Guinness Nigeria Plc – Heading Back to The Woods?

Guinness Nigeria Made Appropriate Remittances to Nigerian Custom Services

A combination of weak consumer demand heightened competition, and an overall weak the macroeconomic situation hit Guinness Nigeria Plc (‘the Company’) hard, as reflected in its Q3’20 results.

According to the recently released result for nine months ended March 31, 2020, the standalone Q3’20 results showed that revenue declined by 18% year-on-year (YoY), from N33.61bn in Q3’19 to N27.69bn in Q3’20.

The 18% year-on-year decline was the biggest quarterly topline decline since the start of the Company’s financial year which began in June 2019.

Although revenue declined by 4% YoY in Q1’20, there was a rebound in Q2’20 with the Company growing revenues by 4% YoY in Q2’20. The momentum could not be sustained in Q3’20, as revenue plummeted.

When compared with the other two major players in the brewing industry – Nigerian Breweries Plc and International Breweries Plc within the January – March 2020 period, the performance of the Company fell short, as it fell behind the most with an 18% revenue decline.

International Breweries grew top line by 1% while Nigerian Breweries reported a flat revenue. The double-digit dip in revenue for Guinness Nigeria suggests a declining market share, amid weak demand in the industry and increased competition from its peers.

However, we note that of the three major players, the Company has more export sales. Hence, the land border closure policy in September 2019 possibly affected sales during the period.

On a positive note, the cost of sales in Q3’20 declined by 26% year-on-year, from N22.59bn in Q3’19 to N16.74bn in Q3’20. Thus, the Company’s cost margin stood at 60% in Q3’20 relative to 67% in Q3’19.

The cost margin improvement in Q3’20 also resulted in an overall cost margin decline from 71% as of H1’20 to 68% as of 9M’20 (9M’19: 69%). As a result, the decline in gross profit (-1% YoY) was much lower than the decline in revenue (-18% YoY). Gross profit in Q3’20 stood at N10.95bn relative to N11.01bn in Q3’19.

Evidently, the cost management mitigated the extent of the decline in gross profit.

However, an 11% YoY increase in operating expense worsened the Company’s performance
Q3’20. Operating expense rose from N8.46bn in Q3’19 to N9.43bn in Q3’20, induced by higher administrative expenses (+16% YoY from N2.49bn to N2.89bn) and higher marketing and distribution expense (+9% YoY from N5.97bn to N6.53bn).

The inability to generate more revenue to accommodate increased expenses resulted in a higher operating expense margin of 34% in Q3’20 from 25% in Q3’19. Therefore, operating profit nosedived by 38% year-on-year, from N2.69bn in Q3’19 to N1.66bn in Q3’20.

Finance cost surged by 495% YoY, from N280.46mn in Q3’19 to N1.67bn in Q3’20. The increase in finance cost was consistent with the 33% year-on-year increase in total borrowings, from an average of N15.44bn in Q3’19 to an average of N20.52bn in Q3’20.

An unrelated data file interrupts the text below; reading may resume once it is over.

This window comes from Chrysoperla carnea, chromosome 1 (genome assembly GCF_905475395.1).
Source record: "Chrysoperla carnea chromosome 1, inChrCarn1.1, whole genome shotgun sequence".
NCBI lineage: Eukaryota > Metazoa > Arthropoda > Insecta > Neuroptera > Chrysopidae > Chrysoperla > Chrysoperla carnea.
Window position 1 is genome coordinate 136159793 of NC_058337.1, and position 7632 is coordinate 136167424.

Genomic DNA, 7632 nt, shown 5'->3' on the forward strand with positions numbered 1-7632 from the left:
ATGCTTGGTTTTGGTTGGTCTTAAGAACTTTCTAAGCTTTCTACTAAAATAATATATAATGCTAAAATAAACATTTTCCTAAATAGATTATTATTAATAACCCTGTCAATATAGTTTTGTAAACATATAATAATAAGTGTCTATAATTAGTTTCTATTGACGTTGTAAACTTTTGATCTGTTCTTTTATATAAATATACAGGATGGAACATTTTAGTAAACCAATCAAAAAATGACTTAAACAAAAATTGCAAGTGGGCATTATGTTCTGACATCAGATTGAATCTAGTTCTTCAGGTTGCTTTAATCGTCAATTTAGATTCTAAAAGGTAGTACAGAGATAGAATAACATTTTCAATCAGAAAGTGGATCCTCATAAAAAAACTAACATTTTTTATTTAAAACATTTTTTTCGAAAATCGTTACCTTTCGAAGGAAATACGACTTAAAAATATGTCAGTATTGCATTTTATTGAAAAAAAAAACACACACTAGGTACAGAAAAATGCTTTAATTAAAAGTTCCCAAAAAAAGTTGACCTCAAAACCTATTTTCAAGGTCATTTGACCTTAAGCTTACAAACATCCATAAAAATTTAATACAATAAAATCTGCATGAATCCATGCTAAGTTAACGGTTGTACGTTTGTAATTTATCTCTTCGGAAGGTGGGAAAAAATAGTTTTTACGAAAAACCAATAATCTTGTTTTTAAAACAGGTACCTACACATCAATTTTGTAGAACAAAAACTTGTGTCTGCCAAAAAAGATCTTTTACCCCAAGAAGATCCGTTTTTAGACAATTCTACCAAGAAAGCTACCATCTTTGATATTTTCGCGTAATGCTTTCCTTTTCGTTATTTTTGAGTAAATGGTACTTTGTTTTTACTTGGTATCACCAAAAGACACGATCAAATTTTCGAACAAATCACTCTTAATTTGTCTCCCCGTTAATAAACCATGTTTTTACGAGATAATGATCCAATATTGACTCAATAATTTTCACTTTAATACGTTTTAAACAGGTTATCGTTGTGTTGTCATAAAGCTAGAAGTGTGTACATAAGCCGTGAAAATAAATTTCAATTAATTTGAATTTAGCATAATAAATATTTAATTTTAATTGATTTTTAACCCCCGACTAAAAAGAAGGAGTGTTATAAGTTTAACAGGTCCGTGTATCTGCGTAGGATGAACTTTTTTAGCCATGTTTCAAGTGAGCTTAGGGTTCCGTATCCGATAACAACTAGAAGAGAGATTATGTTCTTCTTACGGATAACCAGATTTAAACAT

We attribute the spike in total borrowings to the liquidity constraints faced by the Company, amid weakened sales and cash flows. On the other hand, finance income grew by 78% YoY from N45.77mn in Q3’19 to N81.46mn in Q3’20.

Overall, profit before tax plummeted by 97% YoY from N2.46bn in Q3’19 to N71.40mn in Q3’20. Profit after tax dipped by 97% YoY as well, from N1.67bn in Q3’19 to N46.43mn in Q3’20.


We expect the downward trend in earnings to persist in Q4’20, majorly due to the impact of
the COVID-19 (coronavirus) pandemic. The closure of bars, hotels, and other major sales point is expected to weigh heavily on topline growth and cash flows. We also maintain that the sustained land border closure in the economy will continue to negatively impact topline

We are particularly concerned about the rising debt levels of the Company. Although we
understand that the Company’s gearing ratio of 0.24x is well below that of its peers (Nigerian Breweries Plc: 0.57x; International Breweries Plc: 0.66x), we yet express concern on the rising levels of working capital deficit of the company, which raises significant worry on the liquidity position of the Company. We recall that the Company, in 2017, raised equity capital of N37.84bn to pay down foreign-denominated debts and build working capital to pursue growth opportunities.

However, the challenges in the industry have yet to make the Company invest in any growth opportunities. Given persistent pressure on cash flows and earnings due
to weak demand and expected increased credit sales; we expect to see increased debt levels going forward.

Overall, we forecast an EPS of N0.31 for FY’20, and we do not expect the Company to declare a dividend for FY’20. Our rationale for a non-declaration of dividend stems from an
assumption that the liquidity challenges faced by the Company might prompt it to retain cash ahead of uncertainties surrounding the coronavirus pandemic. At current prices, the Price-to-earnings (P/E) multiple of the Company stands at 55x – significantly above our benchmark P/E multiple of 17x.

Therefore, the stock trades at a 70% premium to our fair value estimate of N5.12. Hence, we recommend a SELL.

WSTC Securities Limited (WSTC)